The General Court’s annulment of the airfreight cartel decision
We never said a word about the annulment, back in December, of the Commission’s airfreight decision.
I worked on that case before the Commission (for an addressee of the SO later not included in the decision) and shortly before the Judgment went out I was asked by Nicholas Hirst (Politico) whether I thought the decision could be annulled. I confess I didn’t think it was possible, that it was a solid one, not the least because there were 14 leniency applicants. And then the General Court annulled it.
But the real surprise came not with the news, but when reading the Judgment(s). Some people tend to think that a Judgment that quashes a Commission decision must necessarily be a good thing, because after all strict judicial review is a good thing. If you ask me, and to put it mildly, the Judgments don’t make sense (and I bet that a few of the winning lawyers share this view).
The only reason why the decision is annulled is because the Court sees incongruence between the grounds and the dispositive parts. The grounds were –like it or not- clear, and the alleged problem was that when imposing fines –in the operative part- the Commission distinguished, the periods for which it had the power to impose those fines (in the air transport world the Commission’s powers changed over time).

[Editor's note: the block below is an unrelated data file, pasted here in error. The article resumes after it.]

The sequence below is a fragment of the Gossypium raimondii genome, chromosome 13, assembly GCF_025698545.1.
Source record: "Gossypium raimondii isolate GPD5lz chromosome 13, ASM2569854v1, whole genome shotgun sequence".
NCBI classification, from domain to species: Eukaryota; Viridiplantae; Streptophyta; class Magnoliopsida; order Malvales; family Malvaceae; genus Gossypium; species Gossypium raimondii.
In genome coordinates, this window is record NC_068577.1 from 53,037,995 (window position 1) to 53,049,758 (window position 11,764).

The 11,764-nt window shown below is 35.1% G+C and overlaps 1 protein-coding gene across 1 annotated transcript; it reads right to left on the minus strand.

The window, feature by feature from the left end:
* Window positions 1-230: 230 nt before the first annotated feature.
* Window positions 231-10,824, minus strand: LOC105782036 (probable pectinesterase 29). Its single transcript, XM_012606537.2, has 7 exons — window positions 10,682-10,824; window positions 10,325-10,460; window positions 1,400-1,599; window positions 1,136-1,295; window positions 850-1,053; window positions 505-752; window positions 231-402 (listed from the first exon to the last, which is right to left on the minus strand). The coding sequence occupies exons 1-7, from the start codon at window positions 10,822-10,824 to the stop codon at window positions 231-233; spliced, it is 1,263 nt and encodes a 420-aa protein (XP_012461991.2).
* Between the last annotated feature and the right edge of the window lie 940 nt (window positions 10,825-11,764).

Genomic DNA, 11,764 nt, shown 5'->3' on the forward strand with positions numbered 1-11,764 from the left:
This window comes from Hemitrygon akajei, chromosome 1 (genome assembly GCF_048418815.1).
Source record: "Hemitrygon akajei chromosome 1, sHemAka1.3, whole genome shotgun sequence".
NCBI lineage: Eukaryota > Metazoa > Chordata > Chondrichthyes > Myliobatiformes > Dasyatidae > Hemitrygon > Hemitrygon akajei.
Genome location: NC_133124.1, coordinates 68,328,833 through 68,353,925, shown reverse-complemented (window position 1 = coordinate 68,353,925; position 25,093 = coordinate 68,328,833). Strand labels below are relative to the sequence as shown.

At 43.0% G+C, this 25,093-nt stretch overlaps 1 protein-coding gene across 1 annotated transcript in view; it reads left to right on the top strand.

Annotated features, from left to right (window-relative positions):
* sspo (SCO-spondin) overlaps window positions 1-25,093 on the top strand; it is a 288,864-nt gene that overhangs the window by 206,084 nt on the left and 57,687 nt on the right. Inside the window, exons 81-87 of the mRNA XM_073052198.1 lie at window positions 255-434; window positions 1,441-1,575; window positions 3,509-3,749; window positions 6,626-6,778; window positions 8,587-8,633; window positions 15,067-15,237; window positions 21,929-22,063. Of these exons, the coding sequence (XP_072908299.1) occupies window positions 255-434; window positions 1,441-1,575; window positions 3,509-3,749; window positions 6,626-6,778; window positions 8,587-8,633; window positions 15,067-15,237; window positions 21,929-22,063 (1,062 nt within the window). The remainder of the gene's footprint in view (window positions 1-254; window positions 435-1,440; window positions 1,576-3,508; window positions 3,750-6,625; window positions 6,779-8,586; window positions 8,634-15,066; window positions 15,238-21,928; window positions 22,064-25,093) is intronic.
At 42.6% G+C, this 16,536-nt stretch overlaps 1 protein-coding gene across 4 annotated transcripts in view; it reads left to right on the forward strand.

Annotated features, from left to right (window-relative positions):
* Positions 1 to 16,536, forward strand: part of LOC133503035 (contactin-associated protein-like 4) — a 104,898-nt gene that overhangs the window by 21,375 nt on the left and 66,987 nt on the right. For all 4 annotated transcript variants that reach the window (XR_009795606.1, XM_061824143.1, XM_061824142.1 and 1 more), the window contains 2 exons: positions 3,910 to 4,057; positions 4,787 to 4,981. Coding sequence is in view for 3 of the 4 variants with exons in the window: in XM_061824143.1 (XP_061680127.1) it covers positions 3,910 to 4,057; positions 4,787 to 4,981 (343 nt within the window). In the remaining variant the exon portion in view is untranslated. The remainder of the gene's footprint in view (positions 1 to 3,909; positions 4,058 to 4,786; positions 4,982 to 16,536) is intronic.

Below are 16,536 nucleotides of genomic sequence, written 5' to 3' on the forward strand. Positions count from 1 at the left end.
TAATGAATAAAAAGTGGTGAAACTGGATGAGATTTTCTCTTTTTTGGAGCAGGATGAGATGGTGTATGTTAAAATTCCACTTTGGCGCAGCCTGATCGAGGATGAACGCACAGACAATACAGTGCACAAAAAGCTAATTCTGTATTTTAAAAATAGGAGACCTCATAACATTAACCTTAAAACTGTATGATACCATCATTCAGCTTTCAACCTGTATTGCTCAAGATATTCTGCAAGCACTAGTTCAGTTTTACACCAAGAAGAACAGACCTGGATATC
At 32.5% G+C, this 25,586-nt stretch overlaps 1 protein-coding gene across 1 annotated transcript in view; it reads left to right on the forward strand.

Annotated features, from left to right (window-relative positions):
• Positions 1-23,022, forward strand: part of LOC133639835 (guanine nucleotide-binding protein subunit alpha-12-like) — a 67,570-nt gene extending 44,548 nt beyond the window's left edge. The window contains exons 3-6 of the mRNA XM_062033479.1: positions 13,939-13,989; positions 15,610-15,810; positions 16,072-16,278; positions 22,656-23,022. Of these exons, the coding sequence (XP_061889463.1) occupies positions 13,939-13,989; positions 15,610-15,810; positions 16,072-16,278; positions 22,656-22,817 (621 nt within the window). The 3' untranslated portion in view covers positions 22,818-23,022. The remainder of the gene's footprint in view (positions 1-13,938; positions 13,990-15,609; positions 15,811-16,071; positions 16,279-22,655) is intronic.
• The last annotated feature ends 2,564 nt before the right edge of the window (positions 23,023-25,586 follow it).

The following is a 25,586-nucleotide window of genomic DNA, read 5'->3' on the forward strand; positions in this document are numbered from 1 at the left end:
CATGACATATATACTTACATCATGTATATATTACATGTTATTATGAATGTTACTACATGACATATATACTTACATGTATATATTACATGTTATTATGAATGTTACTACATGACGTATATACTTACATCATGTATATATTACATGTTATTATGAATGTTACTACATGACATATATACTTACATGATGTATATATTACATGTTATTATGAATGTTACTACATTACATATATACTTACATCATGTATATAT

To me, the content of the decision was perfectly clear. How that can be a problem liable of leading to the decision’s annulment is beyond me. In any event, this might not be of much, or any, practical significance, as the Commission can easily amend the supposed error in a new decision. The Commission does get it wrong sometimes (for an example of this, check out my next post on recent State aid cases), but the fact that it got the blow in a case where it might not have deserved it is a bit puzzling.
Other recent relevant cartel cases involve leniency issues (namely the ECJ’s Judgments in DHL and Galp), but we’ll leave that for a future post.
(a) those interested in learning about procedural issues from the finest, funniest and most handsome experts should attend this upcoming module at the Brussels School of Competition 🙂
(b) those interested in cartels law should attend ERA’s upcoming workshop on recent developments;